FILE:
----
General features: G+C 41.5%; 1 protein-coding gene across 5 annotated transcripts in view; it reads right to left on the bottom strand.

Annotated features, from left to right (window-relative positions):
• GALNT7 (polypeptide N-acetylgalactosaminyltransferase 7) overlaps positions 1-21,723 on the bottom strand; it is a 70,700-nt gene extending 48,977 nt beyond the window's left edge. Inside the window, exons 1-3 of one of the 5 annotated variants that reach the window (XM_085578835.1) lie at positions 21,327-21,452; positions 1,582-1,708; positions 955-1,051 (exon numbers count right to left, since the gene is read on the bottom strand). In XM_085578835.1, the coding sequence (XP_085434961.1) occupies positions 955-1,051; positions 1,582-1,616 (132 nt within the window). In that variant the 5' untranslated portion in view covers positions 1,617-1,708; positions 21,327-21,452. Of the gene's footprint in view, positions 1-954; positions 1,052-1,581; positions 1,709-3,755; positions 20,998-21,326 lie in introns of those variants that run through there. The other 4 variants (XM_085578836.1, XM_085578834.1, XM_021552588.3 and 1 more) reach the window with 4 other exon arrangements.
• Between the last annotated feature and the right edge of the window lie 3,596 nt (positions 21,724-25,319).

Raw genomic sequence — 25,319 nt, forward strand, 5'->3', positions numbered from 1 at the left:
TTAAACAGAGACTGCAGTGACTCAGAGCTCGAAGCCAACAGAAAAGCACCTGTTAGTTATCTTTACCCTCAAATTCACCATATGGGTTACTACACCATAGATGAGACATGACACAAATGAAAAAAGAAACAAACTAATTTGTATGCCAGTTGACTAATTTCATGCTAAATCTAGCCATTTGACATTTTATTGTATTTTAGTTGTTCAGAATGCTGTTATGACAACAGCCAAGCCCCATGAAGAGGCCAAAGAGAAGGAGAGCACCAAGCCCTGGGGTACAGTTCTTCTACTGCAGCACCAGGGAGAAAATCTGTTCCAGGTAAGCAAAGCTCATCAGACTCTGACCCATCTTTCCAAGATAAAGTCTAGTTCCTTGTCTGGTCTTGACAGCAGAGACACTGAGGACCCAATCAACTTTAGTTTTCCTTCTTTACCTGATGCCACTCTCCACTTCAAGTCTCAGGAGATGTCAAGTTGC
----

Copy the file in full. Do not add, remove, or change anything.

General features: G+C 41.5%; 1 protein-coding gene across 5 annotated transcripts in view; it reads right to left on the bottom strand.

Annotated features, from left to right (window-relative positions):
• GALNT7 (polypeptide N-acetylgalactosaminyltransferase 7) overlaps positions 1-21,723 on the bottom strand; it is a 70,700-nt gene extending 48,977 nt beyond the window's left edge. Inside the window, exons 1-3 of one of the 5 annotated variants that reach the window (XM_085578835.1) lie at positions 21,327-21,452; positions 1,582-1,708; positions 955-1,051 (exon numbers count right to left, since the gene is read on the bottom strand). In XM_085578835.1, the coding sequence (XP_085434961.1) occupies positions 955-1,051; positions 1,582-1,616 (132 nt within the window). In that variant the 5' untranslated portion in view covers positions 1,617-1,708; positions 21,327-21,452. Of the gene's footprint in view, positions 1-954; positions 1,052-1,581; positions 1,709-3,755; positions 20,998-21,326 lie in introns of those variants that run through there. The other 4 variants (XM_085578836.1, XM_085578834.1, XM_021552588.3 and 1 more) reach the window with 4 other exon arrangements.
• Between the last annotated feature and the right edge of the window lie 3,596 nt (positions 21,724-25,319).

Raw genomic sequence — 25,319 nt, forward strand, 5'->3', positions numbered from 1 at the left:
TTAAACAGAGACTGCAGTGACTCAGAGCTCGAAGCCAACAGAAAAGCACCTGTTAGTTATCTTTACCCTCAAATTCACCATATGGGTTACTACACCATAGATGAGACATGACACAAATGAAAAAAGAAACAAACTAATTTGTATGCCAGTTGACTAATTTCATGCTAAATCTAGCCATTTGACATTTTATTGTATTTTAGTTGTTCAGAATGCTGTTATGACAACAGCCAAGCCCCATGAAGAGGCCAAAGAGAAGGAGAGCACCAAGCCCTGGGGTACAGTTCTTCTACTGCAGCACCAGGGAGAAAATCTGTTCCAGGTAAGCAAAGCTCATCAGACTCTGACCCATCTTTCCAAGATAAAGTCTAGTTCCTTGTCTGGTCTTGACAGCAGAGACACTGAGGACCCAATCAACTTTAGTTTTCCTTCTTTACCTGATGCCACTCTCCACTTCAAGTCTCAGGAGATGTCAAGTTGC